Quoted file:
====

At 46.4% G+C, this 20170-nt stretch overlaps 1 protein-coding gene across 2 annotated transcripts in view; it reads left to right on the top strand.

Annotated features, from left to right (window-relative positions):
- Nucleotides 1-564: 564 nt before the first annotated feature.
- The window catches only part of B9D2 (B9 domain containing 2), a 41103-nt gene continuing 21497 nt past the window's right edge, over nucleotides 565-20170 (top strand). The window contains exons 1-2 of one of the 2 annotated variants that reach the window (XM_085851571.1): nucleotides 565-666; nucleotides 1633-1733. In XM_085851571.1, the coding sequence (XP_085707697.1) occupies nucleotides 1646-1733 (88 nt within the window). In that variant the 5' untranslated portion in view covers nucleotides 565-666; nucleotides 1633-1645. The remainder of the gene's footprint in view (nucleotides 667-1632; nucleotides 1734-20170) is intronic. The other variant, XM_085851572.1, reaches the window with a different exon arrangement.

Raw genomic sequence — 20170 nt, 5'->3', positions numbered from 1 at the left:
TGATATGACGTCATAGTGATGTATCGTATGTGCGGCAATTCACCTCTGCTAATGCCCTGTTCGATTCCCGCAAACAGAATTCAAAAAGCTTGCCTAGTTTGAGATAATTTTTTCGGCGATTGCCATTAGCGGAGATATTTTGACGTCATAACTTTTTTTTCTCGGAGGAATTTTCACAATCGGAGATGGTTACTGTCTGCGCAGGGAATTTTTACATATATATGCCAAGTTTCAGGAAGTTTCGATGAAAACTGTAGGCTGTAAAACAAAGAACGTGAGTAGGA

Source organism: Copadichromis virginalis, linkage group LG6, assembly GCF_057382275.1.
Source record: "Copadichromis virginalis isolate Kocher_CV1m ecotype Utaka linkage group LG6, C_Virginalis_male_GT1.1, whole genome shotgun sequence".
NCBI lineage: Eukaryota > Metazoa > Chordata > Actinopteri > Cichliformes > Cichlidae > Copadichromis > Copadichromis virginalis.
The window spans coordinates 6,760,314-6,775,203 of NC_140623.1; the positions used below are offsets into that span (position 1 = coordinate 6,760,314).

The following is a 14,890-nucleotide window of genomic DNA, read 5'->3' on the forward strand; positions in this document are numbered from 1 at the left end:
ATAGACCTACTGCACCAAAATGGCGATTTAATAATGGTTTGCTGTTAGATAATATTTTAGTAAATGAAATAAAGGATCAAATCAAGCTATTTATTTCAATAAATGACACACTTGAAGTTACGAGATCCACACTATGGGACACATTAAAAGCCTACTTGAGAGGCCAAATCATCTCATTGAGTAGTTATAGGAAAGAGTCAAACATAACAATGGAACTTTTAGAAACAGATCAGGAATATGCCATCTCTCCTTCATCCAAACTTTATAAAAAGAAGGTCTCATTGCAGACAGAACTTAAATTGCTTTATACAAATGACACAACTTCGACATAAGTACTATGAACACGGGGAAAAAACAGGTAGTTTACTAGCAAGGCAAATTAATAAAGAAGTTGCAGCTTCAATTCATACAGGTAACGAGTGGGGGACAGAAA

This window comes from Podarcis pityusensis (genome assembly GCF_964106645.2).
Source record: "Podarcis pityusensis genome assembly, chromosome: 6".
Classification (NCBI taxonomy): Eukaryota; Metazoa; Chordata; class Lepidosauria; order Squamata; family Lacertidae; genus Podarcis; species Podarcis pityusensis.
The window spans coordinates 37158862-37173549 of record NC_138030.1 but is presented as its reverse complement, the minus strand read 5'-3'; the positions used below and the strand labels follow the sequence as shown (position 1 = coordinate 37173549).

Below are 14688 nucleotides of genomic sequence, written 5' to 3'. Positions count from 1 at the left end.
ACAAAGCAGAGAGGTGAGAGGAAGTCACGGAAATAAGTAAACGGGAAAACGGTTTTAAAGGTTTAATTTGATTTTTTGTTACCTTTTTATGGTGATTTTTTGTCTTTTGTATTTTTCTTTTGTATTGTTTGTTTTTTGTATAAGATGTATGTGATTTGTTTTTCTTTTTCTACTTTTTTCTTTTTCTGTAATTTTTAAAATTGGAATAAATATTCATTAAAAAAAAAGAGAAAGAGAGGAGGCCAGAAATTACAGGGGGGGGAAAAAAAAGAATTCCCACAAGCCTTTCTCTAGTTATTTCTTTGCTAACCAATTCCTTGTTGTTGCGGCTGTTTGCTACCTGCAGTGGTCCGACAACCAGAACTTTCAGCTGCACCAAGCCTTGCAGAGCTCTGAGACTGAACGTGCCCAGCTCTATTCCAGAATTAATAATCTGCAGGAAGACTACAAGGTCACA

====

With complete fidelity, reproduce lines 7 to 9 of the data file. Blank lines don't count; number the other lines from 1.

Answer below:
Source organism: Copadichromis virginalis, linkage group LG6, assembly GCF_057382275.1.
Source record: "Copadichromis virginalis isolate Kocher_CV1m ecotype Utaka linkage group LG6, C_Virginalis_male_GT1.1, whole genome shotgun sequence".
NCBI lineage: Eukaryota > Metazoa > Chordata > Actinopteri > Cichliformes > Cichlidae > Copadichromis > Copadichromis virginalis.